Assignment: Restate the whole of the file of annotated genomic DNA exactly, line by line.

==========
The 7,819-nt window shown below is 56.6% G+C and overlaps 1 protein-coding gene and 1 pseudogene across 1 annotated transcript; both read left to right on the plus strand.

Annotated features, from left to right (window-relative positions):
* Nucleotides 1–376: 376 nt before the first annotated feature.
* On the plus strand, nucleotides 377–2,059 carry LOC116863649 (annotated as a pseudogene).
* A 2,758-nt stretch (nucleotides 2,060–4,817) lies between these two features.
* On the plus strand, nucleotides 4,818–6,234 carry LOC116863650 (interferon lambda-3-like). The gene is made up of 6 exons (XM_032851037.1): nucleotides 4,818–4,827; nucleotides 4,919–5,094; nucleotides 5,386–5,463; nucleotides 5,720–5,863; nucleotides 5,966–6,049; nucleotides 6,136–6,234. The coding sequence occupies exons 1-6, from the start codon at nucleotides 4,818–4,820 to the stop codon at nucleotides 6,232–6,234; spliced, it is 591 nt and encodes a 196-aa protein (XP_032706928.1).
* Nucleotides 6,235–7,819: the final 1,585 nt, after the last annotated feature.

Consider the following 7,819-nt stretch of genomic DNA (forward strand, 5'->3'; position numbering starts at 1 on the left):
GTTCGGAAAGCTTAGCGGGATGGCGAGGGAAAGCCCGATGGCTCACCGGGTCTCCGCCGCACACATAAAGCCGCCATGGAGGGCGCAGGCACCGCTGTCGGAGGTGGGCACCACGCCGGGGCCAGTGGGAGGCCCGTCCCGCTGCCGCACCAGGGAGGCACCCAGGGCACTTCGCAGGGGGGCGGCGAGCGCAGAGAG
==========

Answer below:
The 7,819-nt window shown below is 56.6% G+C and overlaps 1 protein-coding gene and 1 pseudogene across 1 annotated transcript; both read left to right on the plus strand.

Annotated features, from left to right (window-relative positions):
* Nucleotides 1–376: 376 nt before the first annotated feature.
* On the plus strand, nucleotides 377–2,059 carry LOC116863649 (annotated as a pseudogene).
* A 2,758-nt stretch (nucleotides 2,060–4,817) lies between these two features.
* On the plus strand, nucleotides 4,818–6,234 carry LOC116863650 (interferon lambda-3-like). The gene is made up of 6 exons (XM_032851037.1): nucleotides 4,818–4,827; nucleotides 4,919–5,094; nucleotides 5,386–5,463; nucleotides 5,720–5,863; nucleotides 5,966–6,049; nucleotides 6,136–6,234. The coding sequence occupies exons 1-6, from the start codon at nucleotides 4,818–4,820 to the stop codon at nucleotides 6,232–6,234; spliced, it is 591 nt and encodes a 196-aa protein (XP_032706928.1).
* Nucleotides 6,235–7,819: the final 1,585 nt, after the last annotated feature.

Consider the following 7,819-nt stretch of genomic DNA (forward strand, 5'->3'; position numbering starts at 1 on the left):
GTTCGGAAAGCTTAGCGGGATGGCGAGGGAAAGCCCGATGGCTCACCGGGTCTCCGCCGCACACATAAAGCCGCCATGGAGGGCGCAGGCACCGCTGTCGGAGGTGGGCACCACGCCGGGGCCAGTGGGAGGCCCGTCCCGCTGCCGCACCAGGGAGGCACCCAGGGCACTTCGCAGGGGGGCGGCGAGCGCAGAGAG